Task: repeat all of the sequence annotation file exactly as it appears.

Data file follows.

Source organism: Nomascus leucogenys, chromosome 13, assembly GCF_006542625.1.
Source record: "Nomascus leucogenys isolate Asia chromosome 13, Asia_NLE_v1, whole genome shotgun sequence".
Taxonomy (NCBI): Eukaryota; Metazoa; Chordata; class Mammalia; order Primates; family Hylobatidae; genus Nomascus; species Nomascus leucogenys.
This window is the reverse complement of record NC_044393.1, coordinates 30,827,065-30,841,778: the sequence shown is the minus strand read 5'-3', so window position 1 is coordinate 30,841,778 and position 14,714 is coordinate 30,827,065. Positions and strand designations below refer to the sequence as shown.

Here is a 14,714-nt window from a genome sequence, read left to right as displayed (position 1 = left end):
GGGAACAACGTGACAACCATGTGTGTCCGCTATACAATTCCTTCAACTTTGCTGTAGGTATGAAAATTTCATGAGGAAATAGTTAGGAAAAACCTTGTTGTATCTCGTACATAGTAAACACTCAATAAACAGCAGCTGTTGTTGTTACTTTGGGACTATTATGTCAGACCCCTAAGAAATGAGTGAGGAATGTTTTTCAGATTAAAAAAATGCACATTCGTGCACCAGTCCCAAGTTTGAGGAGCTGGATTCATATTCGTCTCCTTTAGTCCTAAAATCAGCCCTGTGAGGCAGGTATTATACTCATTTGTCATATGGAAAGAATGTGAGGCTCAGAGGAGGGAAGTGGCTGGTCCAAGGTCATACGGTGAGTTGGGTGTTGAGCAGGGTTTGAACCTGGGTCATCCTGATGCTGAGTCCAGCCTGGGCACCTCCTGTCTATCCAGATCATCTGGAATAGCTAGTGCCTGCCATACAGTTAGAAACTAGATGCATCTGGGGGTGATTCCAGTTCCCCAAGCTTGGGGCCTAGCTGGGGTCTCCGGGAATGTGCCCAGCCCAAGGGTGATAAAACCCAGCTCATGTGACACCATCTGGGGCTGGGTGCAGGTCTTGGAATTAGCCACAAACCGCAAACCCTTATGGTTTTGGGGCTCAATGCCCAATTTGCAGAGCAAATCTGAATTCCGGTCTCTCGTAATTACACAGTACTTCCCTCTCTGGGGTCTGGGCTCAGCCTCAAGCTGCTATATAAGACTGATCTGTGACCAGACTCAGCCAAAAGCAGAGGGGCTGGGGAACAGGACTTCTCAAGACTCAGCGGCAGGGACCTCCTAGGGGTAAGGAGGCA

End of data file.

Source organism: Nomascus leucogenys, chromosome 13, assembly GCF_006542625.1.
Source record: "Nomascus leucogenys isolate Asia chromosome 13, Asia_NLE_v1, whole genome shotgun sequence".
Taxonomy (NCBI): Eukaryota; Metazoa; Chordata; class Mammalia; order Primates; family Hylobatidae; genus Nomascus; species Nomascus leucogenys.
This window is the reverse complement of record NC_044393.1, coordinates 30,827,065-30,841,778: the sequence shown is the minus strand read 5'-3', so window position 1 is coordinate 30,841,778 and position 14,714 is coordinate 30,827,065. Positions and strand designations below refer to the sequence as shown.

Here is a 14,714-nt window from a genome sequence, read left to right as displayed (position 1 = left end):
GGGAACAACGTGACAACCATGTGTGTCCGCTATACAATTCCTTCAACTTTGCTGTAGGTATGAAAATTTCATGAGGAAATAGTTAGGAAAAACCTTGTTGTATCTCGTACATAGTAAACACTCAATAAACAGCAGCTGTTGTTGTTACTTTGGGACTATTATGTCAGACCCCTAAGAAATGAGTGAGGAATGTTTTTCAGATTAAAAAAATGCACATTCGTGCACCAGTCCCAAGTTTGAGGAGCTGGATTCATATTCGTCTCCTTTAGTCCTAAAATCAGCCCTGTGAGGCAGGTATTATACTCATTTGTCATATGGAAAGAATGTGAGGCTCAGAGGAGGGAAGTGGCTGGTCCAAGGTCATACGGTGAGTTGGGTGTTGAGCAGGGTTTGAACCTGGGTCATCCTGATGCTGAGTCCAGCCTGGGCACCTCCTGTCTATCCAGATCATCTGGAATAGCTAGTGCCTGCCATACAGTTAGAAACTAGATGCATCTGGGGGTGATTCCAGTTCCCCAAGCTTGGGGCCTAGCTGGGGTCTCCGGGAATGTGCCCAGCCCAAGGGTGATAAAACCCAGCTCATGTGACACCATCTGGGGCTGGGTGCAGGTCTTGGAATTAGCCACAAACCGCAAACCCTTATGGTTTTGGGGCTCAATGCCCAATTTGCAGAGCAAATCTGAATTCCGGTCTCTCGTAATTACACAGTACTTCCCTCTCTGGGGTCTGGGCTCAGCCTCAAGCTGCTATATAAGACTGATCTGTGACCAGACTCAGCCAAAAGCAGAGGGGCTGGGGAACAGGACTTCTCAAGACTCAGCGGCAGGGACCTCCTAGGGGTAAGGAGGCA